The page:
The Models 707B and 708B have built-in computer processing capability. Both can execute stored instructions, perform calculations, and wait for and generate digital trigger signals with response times on the order of microseconds, all with only minimal interaction with the controlling computer after initial configuration.

Similar capability is available with Keithley's Series 2600A System SourceMeter instruments. In fact, the analog performance of the Model 2636A complements the low current switch cards supported by the Models 707B and 708B semiconductor switch matrix mainframes.

Example Application

The following example application illustrates the speed performance obtained using the 707B and a Model 2636A instrument in an optimized configuration as compared to a traditional GPIB configuration.

multi device test structure  
Figure 5. A typical multi-device test structure.

Consider a test structure that has a transistor, a resistor, and a diode (Figure 5). For this example, let's assume there are no shared terminals between devices and that all devices are independent and isolated. Therefore, system speed is largely a function of the instrumentation alone. This example configures the following test for each device:

division of system tasks in GPIB configuration  
Figure 6. Division of system tasks in a traditional GPIB configuration.
  • Resistor
          -R (current source technique)
  • Diode

Option 1: Traditional GPIB Configuration

This configuration is represented in Figure 6. Time associated with tasks shaded in yellow is included in the throughput comparison. The time to perform tasks shaded in blue is not included in the throughput comparison. Using this method, the GPIB controller, typically a PC, maintains all test configurations and controls every measurement: Sends commands to the switch to open and close as necessary. Sends commands to the SourceMeter instrument to source and perform measurements.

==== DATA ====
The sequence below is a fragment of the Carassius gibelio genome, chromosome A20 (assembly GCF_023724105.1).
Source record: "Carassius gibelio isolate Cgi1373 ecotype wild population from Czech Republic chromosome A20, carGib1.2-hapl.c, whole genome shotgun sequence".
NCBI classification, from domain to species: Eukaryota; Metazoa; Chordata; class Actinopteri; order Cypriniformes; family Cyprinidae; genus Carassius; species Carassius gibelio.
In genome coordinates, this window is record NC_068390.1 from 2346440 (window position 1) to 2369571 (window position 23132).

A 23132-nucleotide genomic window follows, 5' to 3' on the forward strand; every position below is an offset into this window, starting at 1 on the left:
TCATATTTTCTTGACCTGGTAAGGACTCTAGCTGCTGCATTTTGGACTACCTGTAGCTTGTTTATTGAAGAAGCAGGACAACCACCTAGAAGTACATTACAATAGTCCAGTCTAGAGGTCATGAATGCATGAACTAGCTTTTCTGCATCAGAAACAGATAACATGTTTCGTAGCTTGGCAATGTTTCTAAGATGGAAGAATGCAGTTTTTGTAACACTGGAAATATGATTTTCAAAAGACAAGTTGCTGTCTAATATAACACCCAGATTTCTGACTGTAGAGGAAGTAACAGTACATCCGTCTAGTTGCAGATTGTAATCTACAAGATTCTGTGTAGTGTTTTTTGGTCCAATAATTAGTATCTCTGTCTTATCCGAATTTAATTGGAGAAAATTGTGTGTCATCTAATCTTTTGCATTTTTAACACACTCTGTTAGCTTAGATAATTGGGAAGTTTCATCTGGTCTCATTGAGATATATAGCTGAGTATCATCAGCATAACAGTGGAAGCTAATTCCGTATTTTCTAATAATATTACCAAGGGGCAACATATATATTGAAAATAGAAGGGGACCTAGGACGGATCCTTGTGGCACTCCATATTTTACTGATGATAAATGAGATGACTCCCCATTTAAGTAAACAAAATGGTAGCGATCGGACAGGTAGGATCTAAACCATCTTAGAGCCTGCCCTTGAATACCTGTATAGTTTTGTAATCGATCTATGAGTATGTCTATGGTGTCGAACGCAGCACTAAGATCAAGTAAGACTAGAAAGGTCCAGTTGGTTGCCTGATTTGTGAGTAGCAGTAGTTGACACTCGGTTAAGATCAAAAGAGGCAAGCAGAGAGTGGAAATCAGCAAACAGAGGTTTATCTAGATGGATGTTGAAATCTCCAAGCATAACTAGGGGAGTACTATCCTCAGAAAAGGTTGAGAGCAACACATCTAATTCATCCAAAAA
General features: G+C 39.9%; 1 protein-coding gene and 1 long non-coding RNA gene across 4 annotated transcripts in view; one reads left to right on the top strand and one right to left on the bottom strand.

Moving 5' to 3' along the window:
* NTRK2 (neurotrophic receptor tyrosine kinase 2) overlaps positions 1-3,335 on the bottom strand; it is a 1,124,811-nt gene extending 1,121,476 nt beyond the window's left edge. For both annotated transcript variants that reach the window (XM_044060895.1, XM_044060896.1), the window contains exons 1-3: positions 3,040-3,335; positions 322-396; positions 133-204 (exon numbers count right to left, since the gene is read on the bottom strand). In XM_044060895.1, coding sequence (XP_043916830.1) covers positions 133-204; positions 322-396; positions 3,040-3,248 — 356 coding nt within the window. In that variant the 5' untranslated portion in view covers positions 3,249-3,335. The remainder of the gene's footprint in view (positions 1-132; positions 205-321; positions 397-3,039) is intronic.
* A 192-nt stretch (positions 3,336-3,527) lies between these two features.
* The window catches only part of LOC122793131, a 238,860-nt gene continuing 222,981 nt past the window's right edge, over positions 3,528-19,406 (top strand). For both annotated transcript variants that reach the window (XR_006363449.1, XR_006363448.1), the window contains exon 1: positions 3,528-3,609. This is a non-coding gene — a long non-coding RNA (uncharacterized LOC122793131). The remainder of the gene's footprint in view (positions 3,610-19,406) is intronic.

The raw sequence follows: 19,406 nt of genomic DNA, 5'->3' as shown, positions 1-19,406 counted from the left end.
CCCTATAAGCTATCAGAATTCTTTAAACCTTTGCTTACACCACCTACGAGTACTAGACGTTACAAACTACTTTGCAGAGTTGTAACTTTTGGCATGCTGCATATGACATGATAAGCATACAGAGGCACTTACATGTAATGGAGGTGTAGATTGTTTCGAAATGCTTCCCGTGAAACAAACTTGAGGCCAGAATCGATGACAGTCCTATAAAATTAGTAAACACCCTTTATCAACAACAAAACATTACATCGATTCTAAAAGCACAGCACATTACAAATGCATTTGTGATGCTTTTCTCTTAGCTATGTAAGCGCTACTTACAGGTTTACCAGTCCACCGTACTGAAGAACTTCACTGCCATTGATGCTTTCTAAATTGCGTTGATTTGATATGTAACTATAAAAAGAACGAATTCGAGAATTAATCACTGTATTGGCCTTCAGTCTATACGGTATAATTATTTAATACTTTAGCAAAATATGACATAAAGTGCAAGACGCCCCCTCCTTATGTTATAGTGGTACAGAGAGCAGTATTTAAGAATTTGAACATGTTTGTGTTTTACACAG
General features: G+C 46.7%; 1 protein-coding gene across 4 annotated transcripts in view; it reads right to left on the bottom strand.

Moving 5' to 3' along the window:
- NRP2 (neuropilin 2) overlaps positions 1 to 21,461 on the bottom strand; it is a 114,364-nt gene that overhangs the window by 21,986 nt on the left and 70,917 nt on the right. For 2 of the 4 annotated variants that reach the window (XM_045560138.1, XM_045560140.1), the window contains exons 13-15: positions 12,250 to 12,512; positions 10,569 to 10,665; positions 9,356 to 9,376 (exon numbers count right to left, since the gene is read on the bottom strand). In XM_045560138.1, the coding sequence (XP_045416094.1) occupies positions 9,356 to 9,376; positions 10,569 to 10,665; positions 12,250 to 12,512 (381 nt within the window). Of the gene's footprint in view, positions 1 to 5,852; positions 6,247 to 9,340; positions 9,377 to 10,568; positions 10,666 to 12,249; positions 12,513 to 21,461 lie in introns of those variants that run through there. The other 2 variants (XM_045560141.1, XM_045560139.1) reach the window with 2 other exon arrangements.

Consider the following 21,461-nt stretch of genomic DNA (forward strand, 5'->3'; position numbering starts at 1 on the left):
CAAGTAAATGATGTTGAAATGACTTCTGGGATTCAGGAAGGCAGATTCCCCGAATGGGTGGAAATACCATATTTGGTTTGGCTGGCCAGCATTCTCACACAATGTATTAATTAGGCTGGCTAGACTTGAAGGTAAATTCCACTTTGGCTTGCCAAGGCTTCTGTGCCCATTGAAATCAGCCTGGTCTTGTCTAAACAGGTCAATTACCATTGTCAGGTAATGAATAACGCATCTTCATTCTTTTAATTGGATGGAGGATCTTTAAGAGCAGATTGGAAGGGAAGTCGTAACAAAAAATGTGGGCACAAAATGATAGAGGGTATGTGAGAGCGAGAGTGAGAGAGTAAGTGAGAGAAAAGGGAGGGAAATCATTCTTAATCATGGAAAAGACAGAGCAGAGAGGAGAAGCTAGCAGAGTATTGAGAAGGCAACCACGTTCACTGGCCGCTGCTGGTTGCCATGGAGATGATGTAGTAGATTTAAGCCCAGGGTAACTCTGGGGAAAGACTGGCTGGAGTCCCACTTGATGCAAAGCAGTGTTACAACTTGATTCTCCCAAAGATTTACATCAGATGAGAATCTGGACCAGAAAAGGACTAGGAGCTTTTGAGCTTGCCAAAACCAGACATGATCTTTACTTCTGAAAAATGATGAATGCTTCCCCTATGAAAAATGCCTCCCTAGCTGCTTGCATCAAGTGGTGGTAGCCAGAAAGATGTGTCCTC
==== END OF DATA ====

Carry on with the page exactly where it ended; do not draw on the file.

division system in switch sourcemeter configuration  
Figure 7. Division of system tasks in an optimized Switch-SourceMeter configuration.

Option 2: Optimized Switch - SourceMeter Configuration

This configuration is illustrated in Figure 7. Time associated with tasks shaded in yellow is included in the throughput comparison. The time to perform tasks shaded in blue is not included in the throughput comparison.

Using this method, the controlling PC sends out all instructions required for 707B and 2636A as scripts that reside on the instruments. Scripts that configure the switch and manage the overall test reside on the 707B. The 707B copies scripts relevant for configuring the SMUs onto the Model 2636A. The switch then configures a scan list of relay crosspoints to be used during the test. After each path selection (one step in the scan list), the 707B sends a digital signal to the 2636A. After completion of all tests for one device, the 2636A sends a digital signal to the 707B. Once all tests are complete, the 707B requests data from the 2636A to return to the controller. Because frequent data transfers can degrade system throughput, the PC can retrieve this data when transfer time can be hidden in other lengthy system tasks, such as prober step.


Option #2 results in approximately a 9% throughput improvement with the same quality of measurement results. This improvement is solely due to a reorganization of test software. No changes were made to the measurement methods, integration times, or test sequence. A second advantage that Option #2 offers is a closed-loop system. Triggering ensures that the switch is closed before a measurement (or test) is run on the SourceMeter instrument. In option #1, there was no verification of switch closure prior to the measurement on the SourceMeter instrument. As more tests, devices, and switch closures are added, the impact of a 9% improvement on overall test time becomes obvious.

TSP Link test script process